Tag Archives: hematology

4th Year Electives for Ob/Gyn

12 Jan

I think this topic is really specific to what one’s individuals strengths and weaknesses are, however there are a few staples that I encourage students to consider as electives in 4th year, some that I did and some that I wish I did.

Infectious Disease

I found this rotation to be one of the most helpful rotations in medical school.  It forced me to think about a very wide differential with many “zebras” that are not often considered in general internal medicine.  You also often end up thinking about dermatology, global/travel medicine, toxicology and rheumatology as well.  The general diagnoses have already been considered and ruled out by the patient’s PCP by the time ID is consulted.  It also  helps you think about antibiotics better including side affects and how to trouble shoot recommended antibiotics vs. patient’s allergies, something that ob/gyn’s encounter on a daily basis.

Colorectal Surgery or Gastroenterology

I realize many ob/gyn’s would have went into general surgery if they found operating and talking about the colon all day was exciting, however, even though it is not our specialty we often do end up talking about bowel movements and changes in bowel habits quite often.  I personally did a rotation in colorectal surgery and it was one of my favorite rotations by far.  I became much more comfortable discussing bowel habits and questioning people about it.  I also was blown away by the amount of women either not getting colonoscopies, having bloody stools for >1year, anal fissures/fistulas that no one (the patient or the physician) was addressing.  Many of these women ended up having colon resections for cancer, cancer so advanced only salvage therapy could be done, and radiation for anal cancers that could have been detected on routine gyn exams.  So in the end I found that there is a great need for women to have these discussions with their PCPs and ob/gyns.


I recommend this rotation mostly because of the vast amount of breast cancer that you will see and also some of the blood dyscrasias and bleeding/clotting disorders.  I wish I had spent more time on my heme/onc rotation than 2 weeks.  There was just so much to learn.  I thought it was interesting going to do tumor board meetings in both heme/onc and colorectal and learning about initial patient presentations and how one would possibly detect these cancers earlier.  I also found it interesting and helpful to see what the women have to go through from their initial visit to making the decision for chemo/radiation/surgery and even stopping treatment.


I think this rotation is especially important if your future residency does not have a rotation in NICU.  If you have one booked as an intern I’d maybe skip this one.  I found it extremely helpful to have a solid understanding of the “bread and butter” problems of prematurity and other reasons babies end up in the NICU and what happens to them there.  I also felt more at ease dealing with premature and sick babies when I completed this rotation also.  It’s helpful just to see the reactions of the providers than take care of these babies every day and be able to get an idea of just how sick they are versus the babies that are very resilient.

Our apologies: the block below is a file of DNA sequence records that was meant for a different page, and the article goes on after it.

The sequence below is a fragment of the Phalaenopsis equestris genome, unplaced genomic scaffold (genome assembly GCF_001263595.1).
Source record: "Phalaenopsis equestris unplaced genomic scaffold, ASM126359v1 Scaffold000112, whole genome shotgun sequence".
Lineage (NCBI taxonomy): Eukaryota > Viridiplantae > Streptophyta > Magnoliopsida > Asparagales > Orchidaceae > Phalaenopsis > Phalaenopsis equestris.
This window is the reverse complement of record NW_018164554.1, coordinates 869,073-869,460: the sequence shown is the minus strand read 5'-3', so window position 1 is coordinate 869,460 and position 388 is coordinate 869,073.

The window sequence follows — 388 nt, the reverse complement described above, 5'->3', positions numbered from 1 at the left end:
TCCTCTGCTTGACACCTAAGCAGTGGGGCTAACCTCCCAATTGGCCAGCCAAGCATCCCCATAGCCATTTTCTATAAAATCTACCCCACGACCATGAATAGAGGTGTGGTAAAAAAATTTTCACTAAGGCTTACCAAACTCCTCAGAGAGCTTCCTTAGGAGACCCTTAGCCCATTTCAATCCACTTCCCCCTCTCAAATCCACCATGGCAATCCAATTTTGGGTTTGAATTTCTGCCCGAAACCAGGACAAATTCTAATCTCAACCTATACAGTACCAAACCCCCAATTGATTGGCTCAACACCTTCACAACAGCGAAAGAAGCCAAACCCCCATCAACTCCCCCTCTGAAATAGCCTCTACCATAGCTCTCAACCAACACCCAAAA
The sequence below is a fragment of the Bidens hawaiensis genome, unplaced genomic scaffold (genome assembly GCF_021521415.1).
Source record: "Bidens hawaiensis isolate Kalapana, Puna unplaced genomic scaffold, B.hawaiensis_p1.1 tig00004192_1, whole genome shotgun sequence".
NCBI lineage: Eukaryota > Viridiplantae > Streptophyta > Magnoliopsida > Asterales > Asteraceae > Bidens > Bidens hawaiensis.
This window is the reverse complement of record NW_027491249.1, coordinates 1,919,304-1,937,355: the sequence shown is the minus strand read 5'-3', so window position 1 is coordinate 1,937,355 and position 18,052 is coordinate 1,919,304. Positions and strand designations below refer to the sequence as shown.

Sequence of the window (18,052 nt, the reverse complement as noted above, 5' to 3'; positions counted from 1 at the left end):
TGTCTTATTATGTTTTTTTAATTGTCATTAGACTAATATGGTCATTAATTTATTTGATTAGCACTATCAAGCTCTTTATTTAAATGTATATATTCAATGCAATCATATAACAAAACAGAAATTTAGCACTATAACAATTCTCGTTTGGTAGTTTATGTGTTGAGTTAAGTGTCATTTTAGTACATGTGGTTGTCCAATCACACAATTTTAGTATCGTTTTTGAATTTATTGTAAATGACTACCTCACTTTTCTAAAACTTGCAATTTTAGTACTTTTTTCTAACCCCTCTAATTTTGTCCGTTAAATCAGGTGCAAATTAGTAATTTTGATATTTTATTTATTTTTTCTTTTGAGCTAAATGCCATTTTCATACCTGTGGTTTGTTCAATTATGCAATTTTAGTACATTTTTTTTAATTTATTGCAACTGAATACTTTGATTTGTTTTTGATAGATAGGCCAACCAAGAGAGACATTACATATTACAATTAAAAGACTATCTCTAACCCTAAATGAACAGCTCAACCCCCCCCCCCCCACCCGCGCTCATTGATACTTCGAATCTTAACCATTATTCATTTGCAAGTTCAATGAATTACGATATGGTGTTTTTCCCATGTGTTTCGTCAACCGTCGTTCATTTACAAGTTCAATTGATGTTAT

Medical or Surgical ICU

I think this one speaks for itself.  In OB/GYN we get some pretty sick patients sometimes and it’s nice to at least be comfortable and familiar with the ICU and general principles of vent settings, weaning protocols, ARDS management, electrolyte imbalance corrections, etc.

Urology or Uro/Gyn

Specifically urology/gynecology or urology that does mostly gyn/pelvic reconstruction work.  I found this to be one of my most useful rotations since general ob/gyn and even more so in resident clinics you don’t see as much gyn.  The gyn you do see are people that are so anemic from their heavy menses that they have to come in.  So recognizing and being familiar with bladder and prolapse questions is important.


Perhaps a 2 week rotation isn’t the worst idea.  I did a month and it was too much.   The cardiology that is important for ob/gyn is recognizing problems and when they’re too much for you to handle and need to consult, and some EKG interpretation. So depending on what you did in your general IM rotations you may or may not be adequate in this already.


I realize this one is less important since you will be getting a few MFM rotations as a resident, I enjoyed it for the ultrasound experience.  I learned to ultrasound well and be able to recognize many of the landmarks and characteristics of fetal anomalies.  I think if you have a dedicated ultrasound month or some sort of rigid curriculum on ultrasound in your residency this isn’t as important.  For me, it was really helpful.


I did not do a rotation in endocrine because all of the endocrinologists mostly only did diabetes where I was looking.  I do think it would be useful though.  Perhaps with an REI may be the answer for this.

Something easy

If you’ve heard of an easy rotation from friends/classmates I recommend doing this for at least two weeks of spring term.  I made sure January was really busy right before the match and then right after the match I tried to schedule less stressful rotations.   You really should try to enjoy the time between the match and residency!